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FOOTNOTES  


FN1.     U.S. v. Roth, 2009 WL 2356691 (E.D. Tenn. 2009) (No.3:08-CR-69).

 

FN2.     Judgment in Criminal Case, Roth, supra  Note 1; see also Press Release, U.S. Department of Justice, "Retired University Professor Sentenced to Four Years in Prison for Arms Export Violations Involving Citizen of China", (July 1, 2009) (accessed August 24, 2009).  

 

FN3.      The USML is a listing of 21 categories with somewhat amorphous and non-specific descriptions of controlled items and technologies that are deemed to be ITAR-controlled.  Those categories are less precise and transparent than the descriptions set forth in the EAR with respect to “dual use” items. 

 

FN4.     A “dual use” item is one that is principally designed and used for commercial or civilian applications but that could also be readily used for a military or strategic application.  Examples of such items include high end or “strong” encryption software that can protect financial records or illicit terrorist communications, advanced carbon fiber materials that could be used in athletic equipment or in jet aircraft, supercomputers that might be used for weather forecasting or telecommunications analysis; etc.  The CCL within the EAR contains a very detailed and technically precise set of regulations that define what “dual use” items or technologies are considered controlled. See Export Administration Regulation Database

 

FN5.     Although the EAR are the most detailed and explicit set of U.S. export regulations as to deemed exports, the OFAC embargoes bar transfer of software, technology and technical data to certain non-U.S. persons covered by the OFAC embargoes and the ITAR bar transfer of ITAR-controlled software, technology and technical data to foreign persons without prior DDTC approval.

 

FN6.     The exceptions and exclusions in the OFAC Regulations and the ITAR are particularly complex.  However, since most academic travel involves neither travel to OFAC-embargoed destinations nor military-type technologies subject to the ITAR controls, this Note does not provide guidance on the exceptions and exclusions in the OFAC Regulations or the ITAR.   Academic travelers who face these unique situations should consult their institution’s export control compliance officer or legal counsel to ensure compliance with these rules.  For example, U.S. scholars who use advanced global positioning system (GPS) equipment in their research that involves quartz rate sensors (which are also often used in missile and rocket targeting systems) should carefully consider the ITAR implications of their work outside the United States.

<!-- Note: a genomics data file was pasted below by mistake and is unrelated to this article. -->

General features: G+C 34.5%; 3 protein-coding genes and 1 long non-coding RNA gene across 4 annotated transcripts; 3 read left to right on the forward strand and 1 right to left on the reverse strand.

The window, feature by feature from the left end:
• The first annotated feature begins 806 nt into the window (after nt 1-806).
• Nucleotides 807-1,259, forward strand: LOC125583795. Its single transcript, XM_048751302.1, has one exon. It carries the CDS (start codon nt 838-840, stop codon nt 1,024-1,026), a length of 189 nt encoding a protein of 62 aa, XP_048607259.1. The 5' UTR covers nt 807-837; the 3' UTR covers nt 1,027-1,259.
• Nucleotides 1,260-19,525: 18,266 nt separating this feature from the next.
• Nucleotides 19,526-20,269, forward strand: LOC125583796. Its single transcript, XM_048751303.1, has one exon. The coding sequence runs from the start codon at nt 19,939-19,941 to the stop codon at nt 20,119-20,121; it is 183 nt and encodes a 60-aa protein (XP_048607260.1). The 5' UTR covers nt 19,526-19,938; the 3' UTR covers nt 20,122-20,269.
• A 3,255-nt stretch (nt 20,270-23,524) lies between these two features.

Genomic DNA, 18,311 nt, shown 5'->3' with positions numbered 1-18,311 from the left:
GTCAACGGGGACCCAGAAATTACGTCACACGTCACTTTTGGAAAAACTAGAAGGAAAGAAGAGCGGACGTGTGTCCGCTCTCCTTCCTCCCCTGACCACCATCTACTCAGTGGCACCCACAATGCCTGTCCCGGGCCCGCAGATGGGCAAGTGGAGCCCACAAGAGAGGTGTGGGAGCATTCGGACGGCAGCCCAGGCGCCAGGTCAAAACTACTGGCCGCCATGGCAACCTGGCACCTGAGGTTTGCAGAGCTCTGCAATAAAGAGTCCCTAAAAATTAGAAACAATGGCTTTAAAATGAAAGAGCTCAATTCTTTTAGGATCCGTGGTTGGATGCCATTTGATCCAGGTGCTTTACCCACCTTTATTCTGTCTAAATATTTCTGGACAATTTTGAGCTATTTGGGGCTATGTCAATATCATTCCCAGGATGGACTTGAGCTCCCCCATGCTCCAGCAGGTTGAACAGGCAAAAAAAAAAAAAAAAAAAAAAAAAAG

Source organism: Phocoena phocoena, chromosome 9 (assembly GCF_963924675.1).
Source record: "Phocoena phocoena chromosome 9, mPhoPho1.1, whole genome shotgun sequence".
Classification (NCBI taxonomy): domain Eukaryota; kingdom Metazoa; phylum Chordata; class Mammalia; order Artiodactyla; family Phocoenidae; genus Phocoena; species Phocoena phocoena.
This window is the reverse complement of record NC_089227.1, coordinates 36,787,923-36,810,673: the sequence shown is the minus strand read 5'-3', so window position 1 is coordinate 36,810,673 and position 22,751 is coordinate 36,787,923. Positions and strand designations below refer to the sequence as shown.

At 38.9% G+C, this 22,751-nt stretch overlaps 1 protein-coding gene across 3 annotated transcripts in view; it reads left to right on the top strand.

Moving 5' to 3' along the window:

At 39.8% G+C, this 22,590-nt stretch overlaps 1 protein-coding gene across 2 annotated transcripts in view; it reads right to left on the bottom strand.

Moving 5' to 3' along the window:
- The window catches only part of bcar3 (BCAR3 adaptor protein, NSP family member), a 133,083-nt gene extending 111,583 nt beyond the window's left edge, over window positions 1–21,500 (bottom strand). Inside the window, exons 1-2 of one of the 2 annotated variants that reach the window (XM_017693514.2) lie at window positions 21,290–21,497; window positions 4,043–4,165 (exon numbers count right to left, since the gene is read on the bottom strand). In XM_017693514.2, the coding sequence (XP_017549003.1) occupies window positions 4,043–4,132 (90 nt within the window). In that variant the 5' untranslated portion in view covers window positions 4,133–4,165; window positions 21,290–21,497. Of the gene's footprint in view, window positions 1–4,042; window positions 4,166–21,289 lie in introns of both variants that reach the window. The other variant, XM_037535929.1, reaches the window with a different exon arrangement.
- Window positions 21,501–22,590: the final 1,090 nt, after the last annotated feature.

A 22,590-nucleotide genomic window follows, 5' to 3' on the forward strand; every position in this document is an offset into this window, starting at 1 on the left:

FN7.     Students planning to engage in such transactions must carry a letter from the licensed institution stating: (1) the institution’s license number, (2) that the student is currently enrolled in an undergraduate or a graduate degree program at the institution or is a full-time permanent employee of the institution, and (3) that the travel is part of a structured educational program of the institution.  (Cuban Assets Control Regulations (“CACR”), 31 CFR 515.565(a) (1).)

 

FN8.     Students planning to engage in such transactions must carry a letter from the licensed institution stating: (1) the institution’s license number, (2) that the student is enrolled in a graduate degree program at the institution, and (3) that the Cuba research will be accepted for credit toward that graduate degree.  (CACR, 31 CFR 515.565(a) (2).)

 

FN9.     Students planning to engage in such transactions must carry a letter from the licensed U.S. institution stating: (1) the number of the U.S. institution’s license, (2) that the individual is a student currently enrolled in an undergraduate or graduate degree program or a full-time permanent employee at the institution, (3) that the Cuba study will be accepted for credit toward that degree, and (4) that the Cuba-related travel is part of a structured educational program of that institution.  (CACR, 31 CFR 515.565(a) (3).)

 

FN10.   Individuals planning to engage in such transactions must carry a letter from the licensed institution stating: (1) the U.S. institution’s license number, and (2) that the individual is a full-time permanent employee regularly employed by the licensed institution in a teaching capacity.  (CACR, 31 CFR 515.565(a) (4).)

 

FN11.   CACR, 31 CFR 515.565(a) (5).

 

FN12.   Individuals planning to engage in such transactions must carry a letter from the licensed institution stating: (1) the U.S. institution’s license number, and (2) that the individual is a full-time permanent employee regularly employed by the licensed institution in a teaching capacity.  (CACR, 31 CFR 515.565(a) (6).)